God did not create us alone. We all arrive on this earth into a family. Just as each of us is unique, each family is also unique--different blends of ages, genders, personalities, relationships. Extended families are part of the glue that builds societies.
Families include a variety of relationships, not all predictable by bloodlines. Besides the obvious parent/child and sibling relationships, some of them closer than others, there are the extended connections--aunts, uncles, cousins, even in-laws. Cousins are often special--close enough to share events and relatives, but often with different experiences of the shared relatives, which makes for great conversations.
In the Christmas story, it is interesting that the angel that came to Mary told her about Elizabeth's miracle, and that Mary's reaction to the news was to go be part of it. It's very possible that because Elizabeth had not had children of her own that she had already "adopted" this younger cousin to build a special relationship with. Being an only girl in my own family, I was blessed to have an aunt and a sister-in-law who had only boys take me under their wings, and several childless friends of my parents became "honorary aunts."
If you look at this story carefully, we notice that Elizabeth was six months along in her pregancy when Mary came and stayed for three months, so it is possible that Mary was there when John was born--or that she slipped out at that time to not call attention to herself.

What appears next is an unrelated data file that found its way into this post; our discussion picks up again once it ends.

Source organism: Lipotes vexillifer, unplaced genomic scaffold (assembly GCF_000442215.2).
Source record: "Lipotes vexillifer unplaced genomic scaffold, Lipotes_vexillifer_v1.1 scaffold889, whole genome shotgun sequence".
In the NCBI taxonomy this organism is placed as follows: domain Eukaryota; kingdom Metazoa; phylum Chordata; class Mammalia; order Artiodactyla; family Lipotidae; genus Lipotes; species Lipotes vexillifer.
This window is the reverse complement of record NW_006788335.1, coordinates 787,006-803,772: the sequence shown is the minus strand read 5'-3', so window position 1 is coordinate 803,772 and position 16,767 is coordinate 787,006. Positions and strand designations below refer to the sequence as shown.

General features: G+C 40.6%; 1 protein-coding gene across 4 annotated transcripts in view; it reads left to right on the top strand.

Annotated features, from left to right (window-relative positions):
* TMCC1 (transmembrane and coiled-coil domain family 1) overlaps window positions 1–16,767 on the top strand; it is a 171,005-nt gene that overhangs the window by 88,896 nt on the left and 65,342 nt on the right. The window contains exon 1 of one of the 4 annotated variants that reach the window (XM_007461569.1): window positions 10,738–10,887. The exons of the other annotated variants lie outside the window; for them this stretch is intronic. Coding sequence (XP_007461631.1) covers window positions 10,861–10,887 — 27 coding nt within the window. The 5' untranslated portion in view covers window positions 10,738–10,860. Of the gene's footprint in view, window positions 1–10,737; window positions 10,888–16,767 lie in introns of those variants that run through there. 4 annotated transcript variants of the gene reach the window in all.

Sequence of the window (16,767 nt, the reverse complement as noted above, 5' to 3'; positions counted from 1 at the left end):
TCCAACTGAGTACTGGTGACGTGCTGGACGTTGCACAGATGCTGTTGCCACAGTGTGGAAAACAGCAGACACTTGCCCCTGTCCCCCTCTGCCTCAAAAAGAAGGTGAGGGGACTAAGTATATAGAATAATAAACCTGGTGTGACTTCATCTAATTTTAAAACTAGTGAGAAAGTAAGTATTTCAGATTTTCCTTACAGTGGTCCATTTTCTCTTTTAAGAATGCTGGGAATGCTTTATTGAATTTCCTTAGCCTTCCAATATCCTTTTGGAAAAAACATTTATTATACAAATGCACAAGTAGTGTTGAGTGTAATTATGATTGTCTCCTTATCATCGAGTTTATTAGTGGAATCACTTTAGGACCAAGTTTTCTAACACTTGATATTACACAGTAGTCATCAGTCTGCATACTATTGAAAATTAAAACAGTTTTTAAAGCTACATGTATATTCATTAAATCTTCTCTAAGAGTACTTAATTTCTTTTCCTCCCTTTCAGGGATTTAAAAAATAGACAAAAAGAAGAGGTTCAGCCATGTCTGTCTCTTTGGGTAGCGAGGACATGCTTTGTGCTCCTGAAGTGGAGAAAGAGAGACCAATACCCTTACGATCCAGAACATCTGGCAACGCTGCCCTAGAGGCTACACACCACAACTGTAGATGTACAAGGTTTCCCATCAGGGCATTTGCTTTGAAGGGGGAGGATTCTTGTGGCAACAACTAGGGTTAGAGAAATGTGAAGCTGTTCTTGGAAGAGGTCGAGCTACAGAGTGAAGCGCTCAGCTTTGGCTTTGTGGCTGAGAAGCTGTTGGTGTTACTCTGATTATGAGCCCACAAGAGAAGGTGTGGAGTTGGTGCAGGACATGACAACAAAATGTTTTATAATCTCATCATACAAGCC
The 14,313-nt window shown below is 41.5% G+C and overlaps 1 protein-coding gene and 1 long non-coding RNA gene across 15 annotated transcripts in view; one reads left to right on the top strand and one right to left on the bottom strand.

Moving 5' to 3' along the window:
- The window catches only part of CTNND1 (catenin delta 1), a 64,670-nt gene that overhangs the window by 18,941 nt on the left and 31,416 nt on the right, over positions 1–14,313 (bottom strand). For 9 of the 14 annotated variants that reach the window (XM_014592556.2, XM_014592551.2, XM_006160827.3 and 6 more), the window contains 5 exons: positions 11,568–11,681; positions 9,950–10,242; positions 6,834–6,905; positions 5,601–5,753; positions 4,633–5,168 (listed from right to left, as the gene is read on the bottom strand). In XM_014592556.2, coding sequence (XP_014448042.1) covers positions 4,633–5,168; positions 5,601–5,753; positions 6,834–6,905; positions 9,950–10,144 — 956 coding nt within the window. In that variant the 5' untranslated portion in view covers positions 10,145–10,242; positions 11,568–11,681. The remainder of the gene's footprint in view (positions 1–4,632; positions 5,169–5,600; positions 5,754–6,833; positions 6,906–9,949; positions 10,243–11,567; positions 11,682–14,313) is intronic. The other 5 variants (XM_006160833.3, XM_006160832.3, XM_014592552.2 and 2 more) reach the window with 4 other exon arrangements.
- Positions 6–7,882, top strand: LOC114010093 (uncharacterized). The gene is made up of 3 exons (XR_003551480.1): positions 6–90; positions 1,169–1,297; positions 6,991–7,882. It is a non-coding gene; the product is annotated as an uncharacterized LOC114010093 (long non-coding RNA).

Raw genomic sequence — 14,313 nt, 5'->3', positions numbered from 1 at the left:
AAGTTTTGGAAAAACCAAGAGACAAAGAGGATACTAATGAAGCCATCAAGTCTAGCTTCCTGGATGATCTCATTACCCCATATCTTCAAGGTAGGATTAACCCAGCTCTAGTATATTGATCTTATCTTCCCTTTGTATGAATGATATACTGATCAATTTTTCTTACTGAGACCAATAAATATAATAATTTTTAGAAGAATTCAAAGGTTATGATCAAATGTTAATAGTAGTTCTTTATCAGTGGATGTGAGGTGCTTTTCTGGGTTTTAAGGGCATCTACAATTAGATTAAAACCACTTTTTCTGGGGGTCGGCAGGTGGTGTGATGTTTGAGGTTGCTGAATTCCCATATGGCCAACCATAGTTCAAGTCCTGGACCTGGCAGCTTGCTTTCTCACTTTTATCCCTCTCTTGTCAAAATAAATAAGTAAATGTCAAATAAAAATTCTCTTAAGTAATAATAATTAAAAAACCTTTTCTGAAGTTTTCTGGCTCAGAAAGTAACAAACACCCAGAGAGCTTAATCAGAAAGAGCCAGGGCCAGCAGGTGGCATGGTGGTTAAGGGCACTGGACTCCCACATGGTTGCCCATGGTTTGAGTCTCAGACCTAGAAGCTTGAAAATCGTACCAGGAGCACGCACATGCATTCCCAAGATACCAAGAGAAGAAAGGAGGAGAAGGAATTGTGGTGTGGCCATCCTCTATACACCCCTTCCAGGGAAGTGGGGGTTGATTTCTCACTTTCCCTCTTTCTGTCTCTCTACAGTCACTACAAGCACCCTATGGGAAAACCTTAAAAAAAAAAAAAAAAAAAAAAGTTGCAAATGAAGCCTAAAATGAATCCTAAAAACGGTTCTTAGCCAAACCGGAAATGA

We do see that family gathered to celebrate this birth. This is part of the way families are created--there are landmark events that gather folks to share and touch base with each other; births, marriages, deaths. Jesus' first miracle was at a wedding, at Cana of Galilee. We don't know whose wedding, but Mary was close enough to the host family to be concerned about the wine situation. We see Jesus often connecting people in family-type gatherings, and many of the stories He told are about weddings and banquets. The last family-type event we see Jesus involved with was Lazarus' death--which He turned from a funeral to a miracle.
As Christmas approaches, let us remember that not only did God give us the gift of His Son (and note that He describes Jesus in a "family" context) but also an opportunity for us to connect and share with our own families--immediate family, extended families, our church families, our communities, and layered all the way out to God's extended family around the world.